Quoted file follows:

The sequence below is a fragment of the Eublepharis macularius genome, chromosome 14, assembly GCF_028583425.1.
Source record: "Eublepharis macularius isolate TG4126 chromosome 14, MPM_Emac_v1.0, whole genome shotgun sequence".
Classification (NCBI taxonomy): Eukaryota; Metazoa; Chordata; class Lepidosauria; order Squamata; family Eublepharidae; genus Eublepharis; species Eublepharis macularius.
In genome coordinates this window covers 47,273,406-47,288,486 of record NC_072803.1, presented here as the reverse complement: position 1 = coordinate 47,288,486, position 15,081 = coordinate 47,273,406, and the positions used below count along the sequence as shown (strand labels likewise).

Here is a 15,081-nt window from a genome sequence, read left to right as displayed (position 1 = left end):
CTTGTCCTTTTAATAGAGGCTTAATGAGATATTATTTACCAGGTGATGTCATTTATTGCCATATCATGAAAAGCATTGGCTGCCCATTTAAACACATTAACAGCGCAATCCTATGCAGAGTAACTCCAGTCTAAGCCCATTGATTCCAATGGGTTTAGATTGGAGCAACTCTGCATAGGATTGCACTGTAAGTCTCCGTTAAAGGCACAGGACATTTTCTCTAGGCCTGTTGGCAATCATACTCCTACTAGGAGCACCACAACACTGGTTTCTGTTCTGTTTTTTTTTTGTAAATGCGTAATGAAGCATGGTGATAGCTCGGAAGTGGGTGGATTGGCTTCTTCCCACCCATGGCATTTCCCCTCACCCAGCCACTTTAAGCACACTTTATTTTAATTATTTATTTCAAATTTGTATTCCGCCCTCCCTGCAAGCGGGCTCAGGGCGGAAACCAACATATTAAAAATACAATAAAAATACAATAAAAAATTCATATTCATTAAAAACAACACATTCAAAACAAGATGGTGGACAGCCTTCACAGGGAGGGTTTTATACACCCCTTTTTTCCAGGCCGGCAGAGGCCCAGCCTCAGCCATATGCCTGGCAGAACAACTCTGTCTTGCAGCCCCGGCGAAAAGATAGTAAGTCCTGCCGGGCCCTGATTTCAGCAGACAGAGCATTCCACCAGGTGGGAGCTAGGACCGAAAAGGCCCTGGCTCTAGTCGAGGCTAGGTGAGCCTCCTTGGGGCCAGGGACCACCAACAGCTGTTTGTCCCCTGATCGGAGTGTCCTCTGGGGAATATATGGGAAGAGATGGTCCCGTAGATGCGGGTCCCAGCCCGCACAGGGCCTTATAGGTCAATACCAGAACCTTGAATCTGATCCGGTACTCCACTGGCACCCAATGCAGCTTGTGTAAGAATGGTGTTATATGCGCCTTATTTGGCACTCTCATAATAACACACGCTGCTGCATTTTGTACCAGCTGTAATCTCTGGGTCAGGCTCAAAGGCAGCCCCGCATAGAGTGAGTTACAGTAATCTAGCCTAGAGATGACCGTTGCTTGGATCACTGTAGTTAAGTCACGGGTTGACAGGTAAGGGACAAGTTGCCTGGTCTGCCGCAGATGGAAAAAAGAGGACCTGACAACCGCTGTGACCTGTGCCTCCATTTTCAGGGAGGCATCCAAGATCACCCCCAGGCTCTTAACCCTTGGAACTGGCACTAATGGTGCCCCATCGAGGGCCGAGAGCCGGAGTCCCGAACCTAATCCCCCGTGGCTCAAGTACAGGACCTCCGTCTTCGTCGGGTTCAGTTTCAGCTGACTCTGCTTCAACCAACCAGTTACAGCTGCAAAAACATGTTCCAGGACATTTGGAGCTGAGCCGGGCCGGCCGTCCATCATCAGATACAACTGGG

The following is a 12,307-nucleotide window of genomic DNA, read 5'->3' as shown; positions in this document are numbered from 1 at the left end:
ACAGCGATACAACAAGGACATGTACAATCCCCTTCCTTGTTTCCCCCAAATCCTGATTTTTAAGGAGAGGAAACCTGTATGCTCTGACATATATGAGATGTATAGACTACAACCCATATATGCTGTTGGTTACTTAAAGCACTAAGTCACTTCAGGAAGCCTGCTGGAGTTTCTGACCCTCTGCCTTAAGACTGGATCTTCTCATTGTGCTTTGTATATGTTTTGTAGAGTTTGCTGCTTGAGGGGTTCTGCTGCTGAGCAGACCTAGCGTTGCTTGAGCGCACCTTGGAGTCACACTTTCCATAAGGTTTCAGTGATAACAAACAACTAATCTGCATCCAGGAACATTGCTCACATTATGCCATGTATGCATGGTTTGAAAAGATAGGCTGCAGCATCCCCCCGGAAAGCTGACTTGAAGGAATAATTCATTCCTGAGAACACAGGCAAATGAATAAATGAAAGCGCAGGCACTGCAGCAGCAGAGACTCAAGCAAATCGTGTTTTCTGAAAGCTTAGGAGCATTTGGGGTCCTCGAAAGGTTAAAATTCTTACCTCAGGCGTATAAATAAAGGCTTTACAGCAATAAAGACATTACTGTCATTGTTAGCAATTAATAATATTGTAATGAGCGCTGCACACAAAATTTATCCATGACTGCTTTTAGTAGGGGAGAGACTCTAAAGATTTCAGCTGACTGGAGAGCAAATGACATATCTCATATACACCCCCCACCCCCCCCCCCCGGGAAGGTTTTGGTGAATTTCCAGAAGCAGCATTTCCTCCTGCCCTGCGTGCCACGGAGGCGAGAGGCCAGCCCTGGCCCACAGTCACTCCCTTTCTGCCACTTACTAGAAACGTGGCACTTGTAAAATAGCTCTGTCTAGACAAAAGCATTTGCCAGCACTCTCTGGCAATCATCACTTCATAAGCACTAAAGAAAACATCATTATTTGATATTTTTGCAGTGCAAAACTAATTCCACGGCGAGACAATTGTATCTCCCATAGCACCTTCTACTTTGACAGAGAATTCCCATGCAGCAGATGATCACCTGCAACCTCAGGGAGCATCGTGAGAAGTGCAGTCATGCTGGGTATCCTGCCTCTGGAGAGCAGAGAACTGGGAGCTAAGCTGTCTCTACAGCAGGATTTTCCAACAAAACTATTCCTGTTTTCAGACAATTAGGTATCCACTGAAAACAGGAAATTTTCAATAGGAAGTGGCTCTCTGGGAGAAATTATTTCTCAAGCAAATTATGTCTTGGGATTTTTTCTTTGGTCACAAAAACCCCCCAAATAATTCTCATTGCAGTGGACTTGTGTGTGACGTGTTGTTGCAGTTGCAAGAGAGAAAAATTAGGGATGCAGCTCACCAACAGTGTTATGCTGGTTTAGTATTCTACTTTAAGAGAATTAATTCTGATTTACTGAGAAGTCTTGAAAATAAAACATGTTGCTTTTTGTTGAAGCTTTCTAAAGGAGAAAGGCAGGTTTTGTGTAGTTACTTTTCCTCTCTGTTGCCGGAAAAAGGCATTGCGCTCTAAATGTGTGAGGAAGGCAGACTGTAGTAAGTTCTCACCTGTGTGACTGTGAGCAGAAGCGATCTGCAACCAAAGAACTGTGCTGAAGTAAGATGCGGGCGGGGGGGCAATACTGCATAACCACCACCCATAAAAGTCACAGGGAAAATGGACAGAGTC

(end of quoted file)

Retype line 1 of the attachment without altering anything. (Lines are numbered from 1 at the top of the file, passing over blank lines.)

The sequence below is a fragment of the Eublepharis macularius genome, chromosome 14, assembly GCF_028583425.1.